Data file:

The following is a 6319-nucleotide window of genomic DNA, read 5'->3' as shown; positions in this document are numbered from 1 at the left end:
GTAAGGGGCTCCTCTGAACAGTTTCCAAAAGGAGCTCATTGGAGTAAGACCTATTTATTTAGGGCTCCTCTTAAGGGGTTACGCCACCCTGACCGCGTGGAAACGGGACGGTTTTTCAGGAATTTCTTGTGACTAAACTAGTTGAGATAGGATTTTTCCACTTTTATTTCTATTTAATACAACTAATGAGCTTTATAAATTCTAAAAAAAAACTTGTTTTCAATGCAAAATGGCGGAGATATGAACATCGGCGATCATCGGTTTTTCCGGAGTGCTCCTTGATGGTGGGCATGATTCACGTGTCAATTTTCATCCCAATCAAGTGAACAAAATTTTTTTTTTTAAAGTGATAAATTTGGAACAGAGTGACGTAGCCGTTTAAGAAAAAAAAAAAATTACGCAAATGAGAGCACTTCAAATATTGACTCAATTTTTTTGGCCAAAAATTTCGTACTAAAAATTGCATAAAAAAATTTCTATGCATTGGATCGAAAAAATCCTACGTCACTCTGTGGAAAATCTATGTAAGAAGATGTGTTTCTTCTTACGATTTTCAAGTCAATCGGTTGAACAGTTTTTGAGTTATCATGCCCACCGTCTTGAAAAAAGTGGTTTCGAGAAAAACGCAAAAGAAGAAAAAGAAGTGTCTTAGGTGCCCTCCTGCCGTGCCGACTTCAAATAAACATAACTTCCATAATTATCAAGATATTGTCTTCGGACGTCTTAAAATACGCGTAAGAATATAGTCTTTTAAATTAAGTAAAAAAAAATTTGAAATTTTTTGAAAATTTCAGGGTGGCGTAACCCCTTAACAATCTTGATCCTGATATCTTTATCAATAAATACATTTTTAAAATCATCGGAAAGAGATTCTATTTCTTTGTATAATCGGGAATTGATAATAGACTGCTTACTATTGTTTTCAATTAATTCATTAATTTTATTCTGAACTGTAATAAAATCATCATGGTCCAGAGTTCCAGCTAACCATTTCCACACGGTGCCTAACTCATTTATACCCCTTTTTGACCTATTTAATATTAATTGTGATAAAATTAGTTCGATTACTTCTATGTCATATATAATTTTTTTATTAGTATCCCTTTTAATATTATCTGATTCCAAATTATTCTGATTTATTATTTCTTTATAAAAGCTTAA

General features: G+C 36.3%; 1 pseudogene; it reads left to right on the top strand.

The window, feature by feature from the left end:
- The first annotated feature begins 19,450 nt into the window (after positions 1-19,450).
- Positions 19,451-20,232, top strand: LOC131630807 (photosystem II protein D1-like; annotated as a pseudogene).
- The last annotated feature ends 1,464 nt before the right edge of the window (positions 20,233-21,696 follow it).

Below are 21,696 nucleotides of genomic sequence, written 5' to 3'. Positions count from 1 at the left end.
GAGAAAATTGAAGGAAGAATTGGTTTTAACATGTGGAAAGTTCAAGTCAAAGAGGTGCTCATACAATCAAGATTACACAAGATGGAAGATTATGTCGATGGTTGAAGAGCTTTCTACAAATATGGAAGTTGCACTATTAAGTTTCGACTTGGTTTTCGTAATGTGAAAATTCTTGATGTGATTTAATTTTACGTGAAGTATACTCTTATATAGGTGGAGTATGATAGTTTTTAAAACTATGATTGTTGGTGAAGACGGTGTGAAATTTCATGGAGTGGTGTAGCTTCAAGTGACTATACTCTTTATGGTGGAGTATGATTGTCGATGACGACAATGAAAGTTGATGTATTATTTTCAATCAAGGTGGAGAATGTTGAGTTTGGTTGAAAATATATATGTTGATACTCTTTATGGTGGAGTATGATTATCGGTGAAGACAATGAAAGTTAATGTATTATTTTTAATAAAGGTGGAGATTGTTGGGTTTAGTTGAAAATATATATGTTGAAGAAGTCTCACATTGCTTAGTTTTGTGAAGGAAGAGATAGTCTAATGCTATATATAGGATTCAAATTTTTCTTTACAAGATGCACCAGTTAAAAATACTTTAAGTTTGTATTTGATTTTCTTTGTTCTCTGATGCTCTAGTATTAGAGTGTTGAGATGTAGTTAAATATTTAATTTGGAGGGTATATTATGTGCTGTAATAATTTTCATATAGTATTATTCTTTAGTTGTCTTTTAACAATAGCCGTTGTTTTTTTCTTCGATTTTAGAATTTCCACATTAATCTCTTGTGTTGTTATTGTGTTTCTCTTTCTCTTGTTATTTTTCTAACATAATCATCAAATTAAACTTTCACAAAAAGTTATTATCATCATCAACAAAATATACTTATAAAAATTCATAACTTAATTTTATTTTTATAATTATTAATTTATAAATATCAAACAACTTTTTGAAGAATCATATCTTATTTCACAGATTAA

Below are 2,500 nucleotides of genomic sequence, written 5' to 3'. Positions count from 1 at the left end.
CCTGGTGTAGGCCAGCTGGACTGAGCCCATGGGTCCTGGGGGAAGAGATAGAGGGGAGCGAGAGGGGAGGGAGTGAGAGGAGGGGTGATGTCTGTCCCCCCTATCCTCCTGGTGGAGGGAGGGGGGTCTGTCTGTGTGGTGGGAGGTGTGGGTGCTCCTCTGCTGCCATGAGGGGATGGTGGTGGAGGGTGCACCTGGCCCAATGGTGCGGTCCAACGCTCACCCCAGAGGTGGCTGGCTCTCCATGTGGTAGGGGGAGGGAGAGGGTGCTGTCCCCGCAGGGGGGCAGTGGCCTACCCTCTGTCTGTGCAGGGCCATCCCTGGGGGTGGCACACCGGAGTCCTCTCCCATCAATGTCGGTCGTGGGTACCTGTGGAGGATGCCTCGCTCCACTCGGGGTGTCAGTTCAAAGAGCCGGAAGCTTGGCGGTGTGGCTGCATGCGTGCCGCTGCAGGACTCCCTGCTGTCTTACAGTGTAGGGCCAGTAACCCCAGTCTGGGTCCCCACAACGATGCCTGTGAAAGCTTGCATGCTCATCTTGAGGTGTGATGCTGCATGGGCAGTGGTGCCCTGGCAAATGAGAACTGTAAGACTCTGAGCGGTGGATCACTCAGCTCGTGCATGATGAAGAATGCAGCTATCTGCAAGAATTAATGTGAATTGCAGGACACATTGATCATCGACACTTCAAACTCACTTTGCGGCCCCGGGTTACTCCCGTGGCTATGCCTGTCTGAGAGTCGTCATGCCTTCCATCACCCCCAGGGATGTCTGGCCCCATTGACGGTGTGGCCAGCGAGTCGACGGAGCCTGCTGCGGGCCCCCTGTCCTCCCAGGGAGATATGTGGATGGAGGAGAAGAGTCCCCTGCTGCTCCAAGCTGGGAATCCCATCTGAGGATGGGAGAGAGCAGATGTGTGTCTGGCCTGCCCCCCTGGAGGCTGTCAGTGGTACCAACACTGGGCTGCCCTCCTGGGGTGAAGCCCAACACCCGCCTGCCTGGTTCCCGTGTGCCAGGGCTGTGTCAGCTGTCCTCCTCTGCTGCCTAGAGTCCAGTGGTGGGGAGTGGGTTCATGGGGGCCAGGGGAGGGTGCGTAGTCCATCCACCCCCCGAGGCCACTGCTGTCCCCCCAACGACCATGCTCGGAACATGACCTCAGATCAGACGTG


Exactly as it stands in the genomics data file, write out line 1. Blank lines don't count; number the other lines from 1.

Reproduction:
The following is a 6319-nucleotide window of genomic DNA, read 5'->3' as shown; positions in this document are numbered from 1 at the left end: